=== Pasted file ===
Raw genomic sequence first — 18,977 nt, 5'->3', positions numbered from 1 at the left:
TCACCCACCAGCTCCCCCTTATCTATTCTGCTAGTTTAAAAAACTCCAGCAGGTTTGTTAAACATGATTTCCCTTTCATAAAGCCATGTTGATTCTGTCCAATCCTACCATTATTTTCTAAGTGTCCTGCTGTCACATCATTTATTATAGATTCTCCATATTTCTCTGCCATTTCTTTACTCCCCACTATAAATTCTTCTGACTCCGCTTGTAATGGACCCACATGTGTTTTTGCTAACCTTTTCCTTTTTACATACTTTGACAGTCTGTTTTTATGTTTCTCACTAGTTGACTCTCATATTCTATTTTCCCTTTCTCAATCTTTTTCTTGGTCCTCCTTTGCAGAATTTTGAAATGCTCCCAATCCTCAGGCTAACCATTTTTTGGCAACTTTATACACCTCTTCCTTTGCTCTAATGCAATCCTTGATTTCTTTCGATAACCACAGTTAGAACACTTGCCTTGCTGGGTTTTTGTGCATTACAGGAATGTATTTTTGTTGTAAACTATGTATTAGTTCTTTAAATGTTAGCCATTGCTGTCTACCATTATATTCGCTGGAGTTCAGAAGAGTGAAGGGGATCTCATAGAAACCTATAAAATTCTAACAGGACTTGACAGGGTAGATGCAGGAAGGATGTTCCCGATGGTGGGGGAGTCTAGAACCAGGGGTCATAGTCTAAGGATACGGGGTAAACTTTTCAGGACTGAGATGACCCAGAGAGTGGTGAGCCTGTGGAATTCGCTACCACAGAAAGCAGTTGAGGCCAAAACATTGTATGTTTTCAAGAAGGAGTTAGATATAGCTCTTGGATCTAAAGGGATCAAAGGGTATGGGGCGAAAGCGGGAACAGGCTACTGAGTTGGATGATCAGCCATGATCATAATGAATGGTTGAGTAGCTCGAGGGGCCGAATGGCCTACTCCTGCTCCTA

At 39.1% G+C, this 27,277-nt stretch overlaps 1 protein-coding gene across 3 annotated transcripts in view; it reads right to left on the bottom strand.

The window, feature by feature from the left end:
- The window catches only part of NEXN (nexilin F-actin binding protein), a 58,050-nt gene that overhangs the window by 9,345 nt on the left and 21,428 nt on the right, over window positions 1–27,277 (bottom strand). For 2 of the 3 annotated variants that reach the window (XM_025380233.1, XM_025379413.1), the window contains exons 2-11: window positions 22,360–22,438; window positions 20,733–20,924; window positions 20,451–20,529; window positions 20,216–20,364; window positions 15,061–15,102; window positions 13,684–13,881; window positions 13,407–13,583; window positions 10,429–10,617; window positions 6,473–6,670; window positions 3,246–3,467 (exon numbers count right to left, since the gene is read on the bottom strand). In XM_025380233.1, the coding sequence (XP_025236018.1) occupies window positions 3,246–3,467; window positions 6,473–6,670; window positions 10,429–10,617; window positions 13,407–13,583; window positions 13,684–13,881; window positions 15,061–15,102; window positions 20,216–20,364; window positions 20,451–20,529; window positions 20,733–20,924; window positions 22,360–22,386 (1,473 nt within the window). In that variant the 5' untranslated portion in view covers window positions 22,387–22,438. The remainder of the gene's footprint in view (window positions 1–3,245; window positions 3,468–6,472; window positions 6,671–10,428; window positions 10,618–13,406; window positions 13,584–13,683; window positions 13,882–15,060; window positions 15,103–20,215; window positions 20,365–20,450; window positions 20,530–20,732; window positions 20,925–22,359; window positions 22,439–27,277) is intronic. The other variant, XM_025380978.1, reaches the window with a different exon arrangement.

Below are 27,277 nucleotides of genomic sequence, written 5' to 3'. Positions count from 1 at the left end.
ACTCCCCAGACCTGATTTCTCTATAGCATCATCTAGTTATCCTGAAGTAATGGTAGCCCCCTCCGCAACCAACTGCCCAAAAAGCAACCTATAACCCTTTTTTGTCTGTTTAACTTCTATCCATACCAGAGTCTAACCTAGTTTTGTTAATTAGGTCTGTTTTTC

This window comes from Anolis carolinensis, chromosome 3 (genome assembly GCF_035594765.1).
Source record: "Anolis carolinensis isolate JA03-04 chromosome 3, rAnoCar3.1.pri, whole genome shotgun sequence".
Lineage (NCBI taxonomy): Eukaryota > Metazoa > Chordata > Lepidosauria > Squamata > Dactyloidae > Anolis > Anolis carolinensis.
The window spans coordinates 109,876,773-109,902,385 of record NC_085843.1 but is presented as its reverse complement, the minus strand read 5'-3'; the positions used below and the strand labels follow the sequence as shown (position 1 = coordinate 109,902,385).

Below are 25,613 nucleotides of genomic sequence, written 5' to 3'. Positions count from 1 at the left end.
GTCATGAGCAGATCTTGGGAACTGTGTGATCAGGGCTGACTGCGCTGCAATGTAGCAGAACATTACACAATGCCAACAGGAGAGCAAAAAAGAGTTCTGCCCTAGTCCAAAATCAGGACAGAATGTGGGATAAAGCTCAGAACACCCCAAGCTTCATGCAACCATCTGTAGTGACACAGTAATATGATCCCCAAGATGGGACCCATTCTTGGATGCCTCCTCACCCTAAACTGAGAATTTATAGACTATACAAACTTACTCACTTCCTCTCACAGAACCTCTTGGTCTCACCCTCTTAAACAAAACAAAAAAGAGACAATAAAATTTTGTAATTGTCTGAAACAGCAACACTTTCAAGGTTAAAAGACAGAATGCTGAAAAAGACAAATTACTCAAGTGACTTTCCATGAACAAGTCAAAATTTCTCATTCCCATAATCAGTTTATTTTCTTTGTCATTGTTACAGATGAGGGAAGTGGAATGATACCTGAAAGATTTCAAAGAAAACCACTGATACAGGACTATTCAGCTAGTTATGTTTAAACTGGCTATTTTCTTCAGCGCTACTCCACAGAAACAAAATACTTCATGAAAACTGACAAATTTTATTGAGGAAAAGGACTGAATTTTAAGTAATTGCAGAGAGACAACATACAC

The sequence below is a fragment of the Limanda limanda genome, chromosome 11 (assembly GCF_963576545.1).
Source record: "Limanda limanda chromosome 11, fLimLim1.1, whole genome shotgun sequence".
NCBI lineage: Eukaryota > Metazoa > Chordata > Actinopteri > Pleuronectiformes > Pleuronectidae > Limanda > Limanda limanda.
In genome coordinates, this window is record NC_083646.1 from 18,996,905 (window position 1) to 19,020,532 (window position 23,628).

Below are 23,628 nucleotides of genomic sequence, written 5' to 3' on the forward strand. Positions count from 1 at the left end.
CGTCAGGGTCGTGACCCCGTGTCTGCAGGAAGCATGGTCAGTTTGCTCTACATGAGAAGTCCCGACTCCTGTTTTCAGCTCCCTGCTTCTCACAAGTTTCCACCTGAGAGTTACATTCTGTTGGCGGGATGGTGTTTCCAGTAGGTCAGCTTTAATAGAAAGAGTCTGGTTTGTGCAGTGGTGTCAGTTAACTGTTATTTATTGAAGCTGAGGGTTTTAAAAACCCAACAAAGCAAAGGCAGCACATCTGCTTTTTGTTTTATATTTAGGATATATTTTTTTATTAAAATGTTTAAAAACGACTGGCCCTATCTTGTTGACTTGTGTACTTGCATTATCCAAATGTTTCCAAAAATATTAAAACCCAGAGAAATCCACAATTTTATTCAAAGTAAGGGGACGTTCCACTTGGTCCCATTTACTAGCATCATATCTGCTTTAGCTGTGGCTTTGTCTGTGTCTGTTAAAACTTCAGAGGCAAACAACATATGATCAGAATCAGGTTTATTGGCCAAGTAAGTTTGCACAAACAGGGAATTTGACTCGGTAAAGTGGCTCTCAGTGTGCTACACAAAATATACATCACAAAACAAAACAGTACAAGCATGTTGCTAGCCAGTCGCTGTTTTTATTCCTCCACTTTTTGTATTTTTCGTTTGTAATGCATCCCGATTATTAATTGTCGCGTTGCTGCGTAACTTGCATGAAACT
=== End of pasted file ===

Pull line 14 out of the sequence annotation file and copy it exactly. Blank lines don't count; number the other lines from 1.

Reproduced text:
The sequence below is a fragment of the Limanda limanda genome, chromosome 11 (assembly GCF_963576545.1).